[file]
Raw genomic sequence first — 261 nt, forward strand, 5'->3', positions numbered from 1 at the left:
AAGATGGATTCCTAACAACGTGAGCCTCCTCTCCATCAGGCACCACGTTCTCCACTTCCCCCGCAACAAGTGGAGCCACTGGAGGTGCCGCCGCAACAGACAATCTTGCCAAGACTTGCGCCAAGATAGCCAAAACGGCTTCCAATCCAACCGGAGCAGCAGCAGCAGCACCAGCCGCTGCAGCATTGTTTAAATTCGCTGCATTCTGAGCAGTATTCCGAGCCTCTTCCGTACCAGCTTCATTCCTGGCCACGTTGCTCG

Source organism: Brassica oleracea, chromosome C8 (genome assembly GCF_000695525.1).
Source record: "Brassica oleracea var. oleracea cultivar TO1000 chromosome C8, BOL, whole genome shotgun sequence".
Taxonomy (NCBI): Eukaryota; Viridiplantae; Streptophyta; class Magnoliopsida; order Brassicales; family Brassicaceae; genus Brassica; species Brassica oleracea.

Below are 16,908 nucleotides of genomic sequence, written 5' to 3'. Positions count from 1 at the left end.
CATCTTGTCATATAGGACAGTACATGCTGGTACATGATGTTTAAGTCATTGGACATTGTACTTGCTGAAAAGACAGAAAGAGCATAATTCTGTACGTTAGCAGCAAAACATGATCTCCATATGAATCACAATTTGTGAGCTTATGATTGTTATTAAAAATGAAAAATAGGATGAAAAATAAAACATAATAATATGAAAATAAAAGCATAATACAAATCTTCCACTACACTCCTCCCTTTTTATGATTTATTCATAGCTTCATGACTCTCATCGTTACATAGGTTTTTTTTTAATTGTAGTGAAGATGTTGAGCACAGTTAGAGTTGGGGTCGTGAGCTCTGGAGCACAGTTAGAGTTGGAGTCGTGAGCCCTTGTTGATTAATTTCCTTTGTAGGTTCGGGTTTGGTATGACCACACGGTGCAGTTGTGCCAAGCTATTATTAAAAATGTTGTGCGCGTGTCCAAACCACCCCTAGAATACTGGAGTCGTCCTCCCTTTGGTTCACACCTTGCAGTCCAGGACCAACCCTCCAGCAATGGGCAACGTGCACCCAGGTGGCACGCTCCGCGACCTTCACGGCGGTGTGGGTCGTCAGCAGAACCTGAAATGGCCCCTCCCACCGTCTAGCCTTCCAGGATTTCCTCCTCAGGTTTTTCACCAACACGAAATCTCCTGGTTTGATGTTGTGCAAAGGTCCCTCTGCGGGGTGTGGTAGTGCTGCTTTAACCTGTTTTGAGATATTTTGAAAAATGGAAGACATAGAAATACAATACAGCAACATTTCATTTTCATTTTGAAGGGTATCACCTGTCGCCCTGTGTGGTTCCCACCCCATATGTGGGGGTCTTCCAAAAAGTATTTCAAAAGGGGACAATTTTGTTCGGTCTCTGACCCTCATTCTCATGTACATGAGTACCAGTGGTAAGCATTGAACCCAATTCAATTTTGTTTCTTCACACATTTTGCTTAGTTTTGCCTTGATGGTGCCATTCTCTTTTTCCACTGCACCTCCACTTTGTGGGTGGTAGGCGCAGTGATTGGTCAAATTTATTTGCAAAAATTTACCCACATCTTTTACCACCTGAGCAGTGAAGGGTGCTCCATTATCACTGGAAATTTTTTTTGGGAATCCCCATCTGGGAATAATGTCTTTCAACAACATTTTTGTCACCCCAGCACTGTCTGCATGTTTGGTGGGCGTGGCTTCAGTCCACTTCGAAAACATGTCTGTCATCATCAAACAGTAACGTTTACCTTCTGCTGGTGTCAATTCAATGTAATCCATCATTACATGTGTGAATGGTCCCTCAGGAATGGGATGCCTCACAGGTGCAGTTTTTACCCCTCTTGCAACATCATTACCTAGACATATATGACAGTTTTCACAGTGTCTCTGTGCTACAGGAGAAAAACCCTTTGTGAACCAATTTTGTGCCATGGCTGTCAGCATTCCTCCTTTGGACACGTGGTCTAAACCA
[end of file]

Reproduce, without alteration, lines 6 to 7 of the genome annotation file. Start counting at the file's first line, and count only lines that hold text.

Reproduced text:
Below are 16,908 nucleotides of genomic sequence, written 5' to 3'. Positions count from 1 at the left end.
CATCTTGTCATATAGGACAGTACATGCTGGTACATGATGTTTAAGTCATTGGACATTGTACTTGCTGAAAAGACAGAAAGAGCATAATTCTGTACGTTAGCAGCAAAACATGATCTCCATATGAATCACAATTTGTGAGCTTATGATTGTTATTAAAAATGAAAAATAGGATGAAAAATAAAACATAATAATATGAAAATAAAAGCATAATACAAATCTTCCACTACACTCCTCCCTTTTTATGATTTATTCATAGCTTCATGACTCTCATCGTTACATAGGTTTTTTTTTAATTGTAGTGAAGATGTTGAGCACAGTTAGAGTTGGGGTCGTGAGCTCTGGAGCACAGTTAGAGTTGGAGTCGTGAGCCCTTGTTGATTAATTTCCTTTGTAGGTTCGGGTTTGGTATGACCACACGGTGCAGTTGTGCCAAGCTATTATTAAAAATGTTGTGCGCGTGTCCAAACCACCCCTAGAATACTGGAGTCGTCCTCCCTTTGGTTCACACCTTGCAGTCCAGGACCAACCCTCCAGCAATGGGCAACGTGCACCCAGGTGGCACGCTCCGCGACCTTCACGGCGGTGTGGGTCGTCAGCAGAACCTGAAATGGCCCCTCCCACCGTCTAGCCTTCCAGGATTTCCTCCTCAGGTTTTTCACCAACACGAAATCTCCTGGTTTGATGTTGTGCAAAGGTCCCTCTGCGGGGTGTGGTAGTGCTGCTTTAACCTGTTTTGAGATATTTTGAAAAATGGAAGACATAGAAATACAATACAGCAACATTTCATTTTCATTTTGAAGGGTATCACCTGTCGCCCTGTGTGGTTCCCACCCCATATGTGGGGGTCTTCCAAAAAGTATTTCAAAAGGGGACAATTTTGTTCGGTCTCTGACCCTCATTCTCATGTACATGAGTACCAGTGGTAAGCATTGAACCCAATTCAATTTTGTTTCTTCACACATTTTGCTTAGTTTTGCCTTGATGGTGCCATTCTCTTTTTCCACTGCACCTCCACTTTGTGGGTGGTAGGCGCAGTGATTGGTCAAATTTATTTGCAAAAATTTACCCACATCTTTTACCACCTGAGCAGTGAAGGGTGCTCCATTATCACTGGAAATTTTTTTTGGGAATCCCCATCTGGGAATAATGTCTTTCAACAACATTTTTGTCACCCCAGCACTGTCTGCATGTTTGGTGGGCGTGGCTTCAGTCCACTTCGAAAACATGTCTGTCATCATCAAACAGTAACGTTTACCTTCTGCTGGTGTCAATTCAATGTAATCCATCATTACATGTGTGAATGGTCCCTCAGGAATGGGATGCCTCACAGGTGCAGTTTTTACCCCTCTTGCAACATCATTACCTAGACATATATGACAGTTTTCACAGTGTCTCTGTGCTACAGGAGAAAAACCCTTTGTGAACCAATTTTGTGCCATGGCTGTCAGCATTCCTCCTTTGGACACGTGGTCTAAACCA